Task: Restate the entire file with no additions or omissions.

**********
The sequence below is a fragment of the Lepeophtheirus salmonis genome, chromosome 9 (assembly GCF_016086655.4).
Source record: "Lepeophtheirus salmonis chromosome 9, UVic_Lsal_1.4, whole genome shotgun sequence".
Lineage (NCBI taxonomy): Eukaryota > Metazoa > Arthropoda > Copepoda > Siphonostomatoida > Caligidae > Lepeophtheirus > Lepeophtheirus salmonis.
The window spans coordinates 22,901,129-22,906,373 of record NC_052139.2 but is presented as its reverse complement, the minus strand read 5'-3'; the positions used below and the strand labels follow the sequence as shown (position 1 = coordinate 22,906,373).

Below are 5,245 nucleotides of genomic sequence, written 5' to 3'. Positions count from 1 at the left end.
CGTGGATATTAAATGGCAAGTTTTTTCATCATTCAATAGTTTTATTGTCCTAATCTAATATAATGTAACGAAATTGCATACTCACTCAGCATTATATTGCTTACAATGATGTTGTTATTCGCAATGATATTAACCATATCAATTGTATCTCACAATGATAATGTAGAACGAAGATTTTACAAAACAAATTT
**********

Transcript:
The sequence below is a fragment of the Lepeophtheirus salmonis genome, chromosome 9 (assembly GCF_016086655.4).
Source record: "Lepeophtheirus salmonis chromosome 9, UVic_Lsal_1.4, whole genome shotgun sequence".
Lineage (NCBI taxonomy): Eukaryota > Metazoa > Arthropoda > Copepoda > Siphonostomatoida > Caligidae > Lepeophtheirus > Lepeophtheirus salmonis.
The window spans coordinates 22,901,129-22,906,373 of record NC_052139.2 but is presented as its reverse complement, the minus strand read 5'-3'; the positions used below and the strand labels follow the sequence as shown (position 1 = coordinate 22,906,373).

Below are 5,245 nucleotides of genomic sequence, written 5' to 3'. Positions count from 1 at the left end.
CGTGGATATTAAATGGCAAGTTTTTTCATCATTCAATAGTTTTATTGTCCTAATCTAATATAATGTAACGAAATTGCATACTCACTCAGCATTATATTGCTTACAATGATGTTGTTATTCGCAATGATATTAACCATATCAATTGTATCTCACAATGATAATGTAGAACGAAGATTTTACAAAACAAATTT